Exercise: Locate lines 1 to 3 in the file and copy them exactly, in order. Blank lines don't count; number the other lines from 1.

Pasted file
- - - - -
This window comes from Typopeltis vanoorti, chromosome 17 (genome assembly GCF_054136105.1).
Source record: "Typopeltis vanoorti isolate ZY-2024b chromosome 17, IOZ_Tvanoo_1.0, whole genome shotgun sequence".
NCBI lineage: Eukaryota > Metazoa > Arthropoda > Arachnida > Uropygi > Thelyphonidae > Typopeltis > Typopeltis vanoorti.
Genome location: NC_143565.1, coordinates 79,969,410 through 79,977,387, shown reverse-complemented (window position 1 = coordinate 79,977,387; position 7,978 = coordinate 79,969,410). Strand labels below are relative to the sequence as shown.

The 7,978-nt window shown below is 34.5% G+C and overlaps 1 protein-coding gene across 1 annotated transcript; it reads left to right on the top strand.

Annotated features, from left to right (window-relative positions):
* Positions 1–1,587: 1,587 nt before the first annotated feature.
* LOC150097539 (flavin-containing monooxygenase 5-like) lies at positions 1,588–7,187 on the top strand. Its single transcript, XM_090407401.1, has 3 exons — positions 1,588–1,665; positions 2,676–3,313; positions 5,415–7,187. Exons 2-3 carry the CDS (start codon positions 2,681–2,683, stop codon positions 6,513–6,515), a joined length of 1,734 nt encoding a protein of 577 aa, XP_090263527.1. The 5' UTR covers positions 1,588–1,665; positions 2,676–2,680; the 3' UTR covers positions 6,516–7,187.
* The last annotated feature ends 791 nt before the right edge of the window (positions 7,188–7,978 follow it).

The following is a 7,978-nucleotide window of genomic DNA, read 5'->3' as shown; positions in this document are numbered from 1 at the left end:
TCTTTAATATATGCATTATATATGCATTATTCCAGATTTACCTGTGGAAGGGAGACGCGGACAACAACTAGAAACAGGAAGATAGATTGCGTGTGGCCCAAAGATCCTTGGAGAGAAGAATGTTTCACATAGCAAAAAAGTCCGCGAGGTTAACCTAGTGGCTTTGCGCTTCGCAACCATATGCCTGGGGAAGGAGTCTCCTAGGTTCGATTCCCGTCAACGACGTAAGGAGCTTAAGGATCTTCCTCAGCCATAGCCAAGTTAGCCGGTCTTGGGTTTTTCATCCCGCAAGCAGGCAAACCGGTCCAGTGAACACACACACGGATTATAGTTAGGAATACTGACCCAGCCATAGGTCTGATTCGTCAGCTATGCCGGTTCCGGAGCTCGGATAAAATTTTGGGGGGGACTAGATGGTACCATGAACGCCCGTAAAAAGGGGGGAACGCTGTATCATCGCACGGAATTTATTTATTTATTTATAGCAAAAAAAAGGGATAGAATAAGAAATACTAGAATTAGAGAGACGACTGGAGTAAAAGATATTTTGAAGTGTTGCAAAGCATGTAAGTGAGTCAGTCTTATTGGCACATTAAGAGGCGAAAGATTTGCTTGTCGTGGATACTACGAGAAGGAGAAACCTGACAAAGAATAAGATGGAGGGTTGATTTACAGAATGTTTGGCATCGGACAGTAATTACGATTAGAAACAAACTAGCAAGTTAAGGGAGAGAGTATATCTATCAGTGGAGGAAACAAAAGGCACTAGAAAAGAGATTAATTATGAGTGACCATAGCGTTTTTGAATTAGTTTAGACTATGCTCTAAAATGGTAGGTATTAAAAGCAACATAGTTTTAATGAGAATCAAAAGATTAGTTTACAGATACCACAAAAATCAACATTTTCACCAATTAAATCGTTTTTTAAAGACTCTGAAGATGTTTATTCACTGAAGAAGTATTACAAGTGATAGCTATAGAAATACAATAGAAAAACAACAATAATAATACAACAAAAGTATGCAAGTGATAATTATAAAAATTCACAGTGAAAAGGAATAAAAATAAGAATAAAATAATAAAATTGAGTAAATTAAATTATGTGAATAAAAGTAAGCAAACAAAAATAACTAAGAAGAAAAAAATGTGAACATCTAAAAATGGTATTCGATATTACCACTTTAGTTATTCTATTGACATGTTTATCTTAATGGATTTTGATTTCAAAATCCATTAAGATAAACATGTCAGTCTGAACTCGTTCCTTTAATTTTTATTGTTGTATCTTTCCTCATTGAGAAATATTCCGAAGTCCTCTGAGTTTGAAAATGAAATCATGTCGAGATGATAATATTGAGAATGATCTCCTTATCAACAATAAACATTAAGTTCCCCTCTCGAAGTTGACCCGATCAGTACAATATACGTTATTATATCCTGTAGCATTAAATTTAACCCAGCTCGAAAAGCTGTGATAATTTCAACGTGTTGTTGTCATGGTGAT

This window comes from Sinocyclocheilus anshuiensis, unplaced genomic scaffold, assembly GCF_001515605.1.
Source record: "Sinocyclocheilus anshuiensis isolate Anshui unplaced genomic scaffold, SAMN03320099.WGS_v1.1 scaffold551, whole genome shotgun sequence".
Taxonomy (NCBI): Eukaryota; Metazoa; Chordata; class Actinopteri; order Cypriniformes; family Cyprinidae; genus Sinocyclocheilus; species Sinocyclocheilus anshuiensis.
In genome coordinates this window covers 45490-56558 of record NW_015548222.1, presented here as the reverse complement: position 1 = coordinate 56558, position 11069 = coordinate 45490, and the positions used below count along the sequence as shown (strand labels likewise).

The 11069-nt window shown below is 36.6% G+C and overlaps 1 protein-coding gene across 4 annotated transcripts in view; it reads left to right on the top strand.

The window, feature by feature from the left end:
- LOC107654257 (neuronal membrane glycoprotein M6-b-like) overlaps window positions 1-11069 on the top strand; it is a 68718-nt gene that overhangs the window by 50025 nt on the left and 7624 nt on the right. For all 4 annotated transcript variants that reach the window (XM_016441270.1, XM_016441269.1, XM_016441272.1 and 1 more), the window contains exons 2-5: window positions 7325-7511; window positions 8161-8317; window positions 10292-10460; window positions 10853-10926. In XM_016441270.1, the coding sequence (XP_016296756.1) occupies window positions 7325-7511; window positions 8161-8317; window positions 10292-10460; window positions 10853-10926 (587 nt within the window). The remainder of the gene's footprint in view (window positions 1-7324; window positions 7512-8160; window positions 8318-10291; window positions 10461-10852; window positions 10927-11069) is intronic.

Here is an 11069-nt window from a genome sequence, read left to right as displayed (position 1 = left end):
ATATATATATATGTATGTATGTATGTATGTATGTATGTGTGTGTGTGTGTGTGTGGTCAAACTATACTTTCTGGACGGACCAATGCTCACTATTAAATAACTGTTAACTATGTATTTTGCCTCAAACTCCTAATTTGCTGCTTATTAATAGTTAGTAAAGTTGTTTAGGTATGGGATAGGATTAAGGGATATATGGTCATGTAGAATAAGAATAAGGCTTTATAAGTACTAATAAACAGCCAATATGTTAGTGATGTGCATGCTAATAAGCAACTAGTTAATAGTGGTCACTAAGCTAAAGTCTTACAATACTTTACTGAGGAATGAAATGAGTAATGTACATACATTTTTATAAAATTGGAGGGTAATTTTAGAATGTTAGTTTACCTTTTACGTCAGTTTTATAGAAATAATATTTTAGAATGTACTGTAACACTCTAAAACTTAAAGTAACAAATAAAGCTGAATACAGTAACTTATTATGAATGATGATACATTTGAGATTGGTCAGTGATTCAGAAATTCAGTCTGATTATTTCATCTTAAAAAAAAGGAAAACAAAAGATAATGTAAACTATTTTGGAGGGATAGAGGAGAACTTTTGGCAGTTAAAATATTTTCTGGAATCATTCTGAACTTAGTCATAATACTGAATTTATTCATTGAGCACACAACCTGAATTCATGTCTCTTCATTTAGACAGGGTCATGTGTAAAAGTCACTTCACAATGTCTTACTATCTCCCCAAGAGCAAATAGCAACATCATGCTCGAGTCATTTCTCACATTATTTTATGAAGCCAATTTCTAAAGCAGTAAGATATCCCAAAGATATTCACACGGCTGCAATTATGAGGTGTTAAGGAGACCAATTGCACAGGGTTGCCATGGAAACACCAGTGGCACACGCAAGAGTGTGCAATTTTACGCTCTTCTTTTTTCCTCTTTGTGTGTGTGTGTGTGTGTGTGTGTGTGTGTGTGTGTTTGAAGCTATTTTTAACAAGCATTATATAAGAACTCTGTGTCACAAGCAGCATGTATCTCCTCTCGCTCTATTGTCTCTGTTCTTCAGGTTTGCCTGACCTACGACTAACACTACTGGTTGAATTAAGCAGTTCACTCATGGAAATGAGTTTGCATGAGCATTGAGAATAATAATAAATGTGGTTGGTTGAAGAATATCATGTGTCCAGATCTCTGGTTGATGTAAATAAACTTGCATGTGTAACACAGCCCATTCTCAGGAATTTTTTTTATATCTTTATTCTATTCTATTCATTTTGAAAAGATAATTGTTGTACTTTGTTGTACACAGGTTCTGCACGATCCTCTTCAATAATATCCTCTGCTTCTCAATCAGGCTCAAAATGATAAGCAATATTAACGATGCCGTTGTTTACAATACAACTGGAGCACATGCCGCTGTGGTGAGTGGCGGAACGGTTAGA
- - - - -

This window comes from Typopeltis vanoorti, chromosome 17 (genome assembly GCF_054136105.1).
Source record: "Typopeltis vanoorti isolate ZY-2024b chromosome 17, IOZ_Tvanoo_1.0, whole genome shotgun sequence".
NCBI lineage: Eukaryota > Metazoa > Arthropoda > Arachnida > Uropygi > Thelyphonidae > Typopeltis > Typopeltis vanoorti.